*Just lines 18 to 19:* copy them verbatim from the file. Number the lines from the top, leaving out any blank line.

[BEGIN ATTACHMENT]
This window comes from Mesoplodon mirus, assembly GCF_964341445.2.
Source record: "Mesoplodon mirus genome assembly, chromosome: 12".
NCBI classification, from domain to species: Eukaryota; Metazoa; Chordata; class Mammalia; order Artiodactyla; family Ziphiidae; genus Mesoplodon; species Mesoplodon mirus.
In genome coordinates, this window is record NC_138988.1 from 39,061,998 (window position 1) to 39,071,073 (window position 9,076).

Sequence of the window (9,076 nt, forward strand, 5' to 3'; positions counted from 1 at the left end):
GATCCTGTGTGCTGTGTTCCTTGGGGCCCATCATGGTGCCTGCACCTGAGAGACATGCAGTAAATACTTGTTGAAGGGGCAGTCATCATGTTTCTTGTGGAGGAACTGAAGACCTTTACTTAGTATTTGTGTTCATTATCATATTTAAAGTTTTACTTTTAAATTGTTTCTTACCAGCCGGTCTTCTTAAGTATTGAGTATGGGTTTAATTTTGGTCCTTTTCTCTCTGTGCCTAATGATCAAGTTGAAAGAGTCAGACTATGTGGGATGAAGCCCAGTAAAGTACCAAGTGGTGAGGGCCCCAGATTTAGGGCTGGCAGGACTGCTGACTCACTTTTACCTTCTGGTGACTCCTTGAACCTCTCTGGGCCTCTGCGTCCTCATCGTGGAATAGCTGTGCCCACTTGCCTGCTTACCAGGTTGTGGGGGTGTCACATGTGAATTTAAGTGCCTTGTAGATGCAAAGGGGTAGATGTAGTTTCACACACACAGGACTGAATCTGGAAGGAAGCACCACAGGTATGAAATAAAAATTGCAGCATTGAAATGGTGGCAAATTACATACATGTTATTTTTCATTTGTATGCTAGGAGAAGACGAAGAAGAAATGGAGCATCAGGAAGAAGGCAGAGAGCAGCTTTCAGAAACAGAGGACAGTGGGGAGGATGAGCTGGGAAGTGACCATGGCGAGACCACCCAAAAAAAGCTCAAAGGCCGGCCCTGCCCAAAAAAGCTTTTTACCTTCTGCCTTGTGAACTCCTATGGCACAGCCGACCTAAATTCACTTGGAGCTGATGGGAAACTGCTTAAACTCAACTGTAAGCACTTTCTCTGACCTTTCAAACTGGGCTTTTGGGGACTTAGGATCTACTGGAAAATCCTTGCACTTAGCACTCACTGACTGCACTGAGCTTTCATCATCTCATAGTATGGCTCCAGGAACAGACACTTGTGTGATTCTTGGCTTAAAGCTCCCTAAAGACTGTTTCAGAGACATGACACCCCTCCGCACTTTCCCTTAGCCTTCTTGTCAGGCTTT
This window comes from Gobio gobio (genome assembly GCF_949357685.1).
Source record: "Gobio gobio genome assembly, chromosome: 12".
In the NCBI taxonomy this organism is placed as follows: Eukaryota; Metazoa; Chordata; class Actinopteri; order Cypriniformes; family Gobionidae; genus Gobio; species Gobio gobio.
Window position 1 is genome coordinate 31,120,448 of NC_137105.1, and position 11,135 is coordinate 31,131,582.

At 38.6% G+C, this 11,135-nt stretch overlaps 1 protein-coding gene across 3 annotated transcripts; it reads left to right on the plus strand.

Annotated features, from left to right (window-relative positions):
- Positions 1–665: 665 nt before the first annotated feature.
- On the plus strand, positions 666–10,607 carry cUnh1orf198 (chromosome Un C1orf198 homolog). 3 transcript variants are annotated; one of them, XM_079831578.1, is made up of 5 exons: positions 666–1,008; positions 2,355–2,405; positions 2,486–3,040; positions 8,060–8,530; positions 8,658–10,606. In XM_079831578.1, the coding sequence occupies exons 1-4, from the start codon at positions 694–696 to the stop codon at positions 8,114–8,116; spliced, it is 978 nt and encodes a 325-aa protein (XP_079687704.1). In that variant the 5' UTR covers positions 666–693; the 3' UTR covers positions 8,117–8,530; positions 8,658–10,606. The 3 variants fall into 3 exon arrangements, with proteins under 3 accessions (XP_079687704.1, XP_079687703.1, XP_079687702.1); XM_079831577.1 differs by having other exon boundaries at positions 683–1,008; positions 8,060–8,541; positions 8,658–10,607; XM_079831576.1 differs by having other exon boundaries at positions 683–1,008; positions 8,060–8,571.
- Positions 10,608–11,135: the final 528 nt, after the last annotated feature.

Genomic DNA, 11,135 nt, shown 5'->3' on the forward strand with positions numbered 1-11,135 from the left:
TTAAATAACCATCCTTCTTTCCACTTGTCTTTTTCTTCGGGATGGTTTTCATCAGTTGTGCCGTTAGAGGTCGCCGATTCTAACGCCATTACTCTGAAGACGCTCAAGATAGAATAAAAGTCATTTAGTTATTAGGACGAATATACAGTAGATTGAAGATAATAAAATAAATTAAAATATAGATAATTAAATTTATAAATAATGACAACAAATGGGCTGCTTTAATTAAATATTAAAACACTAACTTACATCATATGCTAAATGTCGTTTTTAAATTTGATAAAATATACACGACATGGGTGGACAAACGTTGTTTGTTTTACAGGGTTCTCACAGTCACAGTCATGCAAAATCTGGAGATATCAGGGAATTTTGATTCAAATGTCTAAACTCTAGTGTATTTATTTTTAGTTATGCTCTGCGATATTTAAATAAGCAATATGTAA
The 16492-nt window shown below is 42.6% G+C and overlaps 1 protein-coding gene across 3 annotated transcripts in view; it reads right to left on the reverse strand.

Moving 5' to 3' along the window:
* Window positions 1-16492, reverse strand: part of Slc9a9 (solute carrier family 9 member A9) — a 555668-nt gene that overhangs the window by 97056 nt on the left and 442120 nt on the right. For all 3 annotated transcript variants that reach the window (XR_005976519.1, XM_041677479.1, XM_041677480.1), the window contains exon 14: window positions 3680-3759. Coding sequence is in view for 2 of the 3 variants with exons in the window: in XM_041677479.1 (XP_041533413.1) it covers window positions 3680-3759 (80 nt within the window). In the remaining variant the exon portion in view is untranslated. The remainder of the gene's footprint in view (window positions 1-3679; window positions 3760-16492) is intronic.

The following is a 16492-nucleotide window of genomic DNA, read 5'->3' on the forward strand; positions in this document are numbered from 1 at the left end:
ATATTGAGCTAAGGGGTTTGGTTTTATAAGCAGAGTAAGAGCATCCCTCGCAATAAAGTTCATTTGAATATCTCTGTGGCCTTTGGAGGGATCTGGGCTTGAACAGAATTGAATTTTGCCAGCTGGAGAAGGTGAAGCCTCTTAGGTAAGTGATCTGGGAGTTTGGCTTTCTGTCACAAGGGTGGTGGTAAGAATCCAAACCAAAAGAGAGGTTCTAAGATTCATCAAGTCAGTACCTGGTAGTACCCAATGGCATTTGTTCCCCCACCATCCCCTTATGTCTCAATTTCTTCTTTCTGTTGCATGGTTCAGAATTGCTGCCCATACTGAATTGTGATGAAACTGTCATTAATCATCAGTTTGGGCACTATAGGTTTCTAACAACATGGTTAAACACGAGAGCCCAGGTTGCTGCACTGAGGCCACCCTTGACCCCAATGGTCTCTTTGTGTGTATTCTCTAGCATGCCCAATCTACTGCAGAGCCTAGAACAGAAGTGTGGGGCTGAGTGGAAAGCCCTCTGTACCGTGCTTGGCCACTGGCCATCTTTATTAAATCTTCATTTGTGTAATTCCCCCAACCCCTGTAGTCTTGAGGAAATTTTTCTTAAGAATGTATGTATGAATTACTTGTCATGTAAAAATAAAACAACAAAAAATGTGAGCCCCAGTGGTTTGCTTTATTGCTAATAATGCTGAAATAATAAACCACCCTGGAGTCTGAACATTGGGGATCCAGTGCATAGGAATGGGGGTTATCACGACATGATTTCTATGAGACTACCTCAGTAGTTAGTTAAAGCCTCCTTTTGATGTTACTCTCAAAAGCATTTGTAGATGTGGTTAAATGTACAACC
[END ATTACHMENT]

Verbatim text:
The 16492-nt window shown below is 42.6% G+C and overlaps 1 protein-coding gene across 3 annotated transcripts in view; it reads right to left on the reverse strand.

Moving 5' to 3' along the window: